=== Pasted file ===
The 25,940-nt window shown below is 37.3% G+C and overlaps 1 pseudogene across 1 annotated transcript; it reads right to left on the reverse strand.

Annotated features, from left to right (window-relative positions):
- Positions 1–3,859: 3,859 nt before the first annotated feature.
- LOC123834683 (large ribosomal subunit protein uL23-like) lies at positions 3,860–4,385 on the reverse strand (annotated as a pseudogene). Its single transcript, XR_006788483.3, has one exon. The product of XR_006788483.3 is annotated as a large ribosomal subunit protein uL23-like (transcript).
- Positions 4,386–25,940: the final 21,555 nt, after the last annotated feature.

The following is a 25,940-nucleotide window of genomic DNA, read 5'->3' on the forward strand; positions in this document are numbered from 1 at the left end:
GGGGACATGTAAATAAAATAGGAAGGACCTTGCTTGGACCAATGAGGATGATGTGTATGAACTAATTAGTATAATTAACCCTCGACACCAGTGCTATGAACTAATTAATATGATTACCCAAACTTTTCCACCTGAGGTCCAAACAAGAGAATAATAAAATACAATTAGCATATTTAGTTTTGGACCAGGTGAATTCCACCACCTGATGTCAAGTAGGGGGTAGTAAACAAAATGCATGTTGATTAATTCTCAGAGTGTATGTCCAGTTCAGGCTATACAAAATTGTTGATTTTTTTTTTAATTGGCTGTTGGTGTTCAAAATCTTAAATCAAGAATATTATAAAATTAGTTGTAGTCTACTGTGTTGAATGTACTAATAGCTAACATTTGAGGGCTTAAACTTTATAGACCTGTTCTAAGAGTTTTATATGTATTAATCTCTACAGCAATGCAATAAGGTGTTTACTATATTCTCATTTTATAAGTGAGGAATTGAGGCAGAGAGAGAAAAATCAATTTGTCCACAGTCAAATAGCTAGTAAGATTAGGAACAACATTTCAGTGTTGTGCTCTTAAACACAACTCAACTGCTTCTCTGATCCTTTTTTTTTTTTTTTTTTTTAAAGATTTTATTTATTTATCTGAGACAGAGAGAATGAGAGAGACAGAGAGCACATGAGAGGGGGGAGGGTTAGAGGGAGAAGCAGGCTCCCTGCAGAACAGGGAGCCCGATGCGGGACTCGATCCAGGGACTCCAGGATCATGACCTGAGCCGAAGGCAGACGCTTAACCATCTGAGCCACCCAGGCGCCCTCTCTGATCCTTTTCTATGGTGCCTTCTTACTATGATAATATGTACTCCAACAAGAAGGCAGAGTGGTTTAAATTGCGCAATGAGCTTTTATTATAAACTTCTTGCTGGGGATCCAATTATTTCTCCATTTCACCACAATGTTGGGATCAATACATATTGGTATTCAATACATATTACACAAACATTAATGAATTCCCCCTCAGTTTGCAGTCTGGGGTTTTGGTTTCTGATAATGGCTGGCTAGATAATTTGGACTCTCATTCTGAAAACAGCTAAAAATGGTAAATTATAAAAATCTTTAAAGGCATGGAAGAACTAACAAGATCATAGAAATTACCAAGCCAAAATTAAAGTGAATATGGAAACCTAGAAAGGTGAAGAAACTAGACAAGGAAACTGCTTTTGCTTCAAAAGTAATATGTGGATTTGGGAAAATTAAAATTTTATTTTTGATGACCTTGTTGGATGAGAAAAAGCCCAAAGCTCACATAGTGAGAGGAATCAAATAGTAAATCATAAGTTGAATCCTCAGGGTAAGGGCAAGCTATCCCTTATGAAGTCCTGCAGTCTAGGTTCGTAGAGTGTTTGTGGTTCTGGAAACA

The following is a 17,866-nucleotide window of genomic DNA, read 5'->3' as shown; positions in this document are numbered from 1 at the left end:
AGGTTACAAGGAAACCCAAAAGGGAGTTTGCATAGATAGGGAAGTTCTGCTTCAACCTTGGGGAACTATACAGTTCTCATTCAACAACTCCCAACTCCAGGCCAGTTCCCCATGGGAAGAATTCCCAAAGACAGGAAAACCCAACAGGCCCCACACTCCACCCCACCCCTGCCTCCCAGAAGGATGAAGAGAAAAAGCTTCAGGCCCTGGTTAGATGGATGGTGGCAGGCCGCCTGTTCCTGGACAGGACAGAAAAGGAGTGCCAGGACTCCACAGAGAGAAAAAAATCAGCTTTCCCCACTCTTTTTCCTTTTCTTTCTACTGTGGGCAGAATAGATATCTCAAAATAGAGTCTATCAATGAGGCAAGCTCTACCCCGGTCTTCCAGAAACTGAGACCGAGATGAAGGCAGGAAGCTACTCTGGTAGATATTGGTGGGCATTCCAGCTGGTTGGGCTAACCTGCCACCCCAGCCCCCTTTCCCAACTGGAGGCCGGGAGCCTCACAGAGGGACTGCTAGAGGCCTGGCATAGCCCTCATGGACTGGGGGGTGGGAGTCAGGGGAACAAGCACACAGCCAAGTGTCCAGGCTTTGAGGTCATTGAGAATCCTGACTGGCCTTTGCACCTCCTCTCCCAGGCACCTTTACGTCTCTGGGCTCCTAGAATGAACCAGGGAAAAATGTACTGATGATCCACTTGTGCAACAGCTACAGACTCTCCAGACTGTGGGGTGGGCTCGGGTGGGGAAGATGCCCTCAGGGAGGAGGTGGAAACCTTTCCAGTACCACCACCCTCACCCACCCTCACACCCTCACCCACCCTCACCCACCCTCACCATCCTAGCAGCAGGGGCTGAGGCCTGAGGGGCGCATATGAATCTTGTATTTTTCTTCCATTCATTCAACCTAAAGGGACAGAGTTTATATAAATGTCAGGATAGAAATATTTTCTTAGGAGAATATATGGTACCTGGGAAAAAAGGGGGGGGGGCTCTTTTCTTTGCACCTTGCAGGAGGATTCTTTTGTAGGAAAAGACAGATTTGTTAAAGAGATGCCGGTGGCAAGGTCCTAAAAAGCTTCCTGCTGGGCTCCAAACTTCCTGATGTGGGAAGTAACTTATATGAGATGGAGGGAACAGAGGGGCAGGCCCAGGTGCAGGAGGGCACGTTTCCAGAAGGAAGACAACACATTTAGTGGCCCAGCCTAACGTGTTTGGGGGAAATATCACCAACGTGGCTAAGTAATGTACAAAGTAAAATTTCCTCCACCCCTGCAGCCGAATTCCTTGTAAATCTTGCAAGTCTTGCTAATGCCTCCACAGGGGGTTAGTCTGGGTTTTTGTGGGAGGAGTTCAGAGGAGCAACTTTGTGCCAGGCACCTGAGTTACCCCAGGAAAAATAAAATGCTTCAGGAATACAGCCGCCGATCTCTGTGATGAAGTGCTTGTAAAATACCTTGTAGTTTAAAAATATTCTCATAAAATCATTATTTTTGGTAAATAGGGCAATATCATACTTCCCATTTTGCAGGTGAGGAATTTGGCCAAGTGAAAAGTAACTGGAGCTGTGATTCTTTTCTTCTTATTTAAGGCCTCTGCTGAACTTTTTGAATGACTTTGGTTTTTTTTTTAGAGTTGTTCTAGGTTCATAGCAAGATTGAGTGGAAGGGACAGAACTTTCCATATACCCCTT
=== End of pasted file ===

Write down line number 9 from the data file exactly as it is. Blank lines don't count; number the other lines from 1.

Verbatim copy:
AGGTTACAAGGAAACCCAAAAGGGAGTTTGCATAGATAGGGAAGTTCTGCTTCAACCTTGGGGAACTATACAGTTCTCATTCAACAACTCCCAACTCCAGGCCAGTTCCCCATGGGAAGAATTCCCAAAGACAGGAAAACCCAACAGGCCCCACACTCCACCCCACCCCTGCCTCCCAGAAGGATGAAGAGAAAAAGCTTCAGGCCCTGGTTAGATGGATGGTGGCAGGCCGCCTGTTCCTGGACAGGACAGAAAAGGAGTGCCAGGACTCCACAGAGAGAAAAAAATCAGCTTTCCCCACTCTTTTTCCTTTTCTTTCTACTGTGGGCAGAATAGATATCTCAAAATAGAGTCTATCAATGAGGCAAGCTCTACCCCGGTCTTCCAGAAACTGAGACCGAGATGAAGGCAGGAAGCTACTCTGGTAGATATTGGTGGGCATTCCAGCTGGTTGGGCTAACCTGCCACCCCAGCCCCCTTTCCCAACTGGAGGCCGGGAGCCTCACAGAGGGACTGCTAGAGGCCTGGCATAGCCCTCATGGACTGGGGGGTGGGAGTCAGGGGAACAAGCACACAGCCAAGTGTCCAGGCTTTGAGGTCATTGAGAATCCTGACTGGCCTTTGCACCTCCTCTCCCAGGCACCTTTACGTCTCTGGGCTCCTAGAATGAACCAGGGAAAAATGTACTGATGATCCACTTGTGCAACAGCTACAGACTCTCCAGACTGTGGGGTGGGCTCGGGTGGGGAAGATGCCCTCAGGGAGGAGGTGGAAACCTTTCCAGTACCACCACCCTCACCCACCCTCACACCCTCACCCACCCTCACCCACCCTCACCATCCTAGCAGCAGGGGCTGAGGCCTGAGGGGCGCATATGAATCTTGTATTTTTCTTCCATTCATTCAACCTAAAGGGACAGAGTTTATATAAATGTCAGGATAGAAATATTTTCTTAGGAGAATATATGGTACCTGGGAAAAAAGGGGGGGGGGCTCTTTTCTTTGCACCTTGCAGGAGGATTCTTTTGTAGGAAAAGACAGATTTGTTAAAGAGATGCCGGTGGCAAGGTCCTAAAAAGCTTCCTGCTGGGCTCCAAACTTCCTGATGTGGGAAGTAACTTATATGAGATGGAGGGAACAGAGGGGCAGGCCCAGGTGCAGGAGGGCACGTTTCCAGAAGGAAGACAACACATTTAGTGGCCCAGCCTAACGTGTTTGGGGGAAATATCACCAACGTGGCTAAGTAATGTACAAAGTAAAATTTCCTCCACCCCTGCAGCCGAATTCCTTGTAAATCTTGCAAGTCTTGCTAATGCCTCCACAGGGGGTTAGTCTGGGTTTTTGTGGGAGGAGTTCAGAGGAGCAACTTTGTGCCAGGCACCTGAGTTACCCCAGGAAAAATAAAATGCTTCAGGAATACAGCCGCCGATCTCTGTGATGAAGTGCTTGTAAAATACCTTGTAGTTTAAAAATATTCTCATAAAATCATTATTTTTGGTAAATAGGGCAATATCATACTTCCCATTTTGCAGGTGAGGAATTTGGCCAAGTGAAAAGTAACTGGAGCTGTGATTCTTTTCTTCTTATTTAAGGCCTCTGCTGAACTTTTTGAATGACTTTGGTTTTTTTTTTAGAGTTGTTCTAGGTTCATAGCAAGATTGAGTGGAAGGGACAGAACTTTCCATATACCCCTT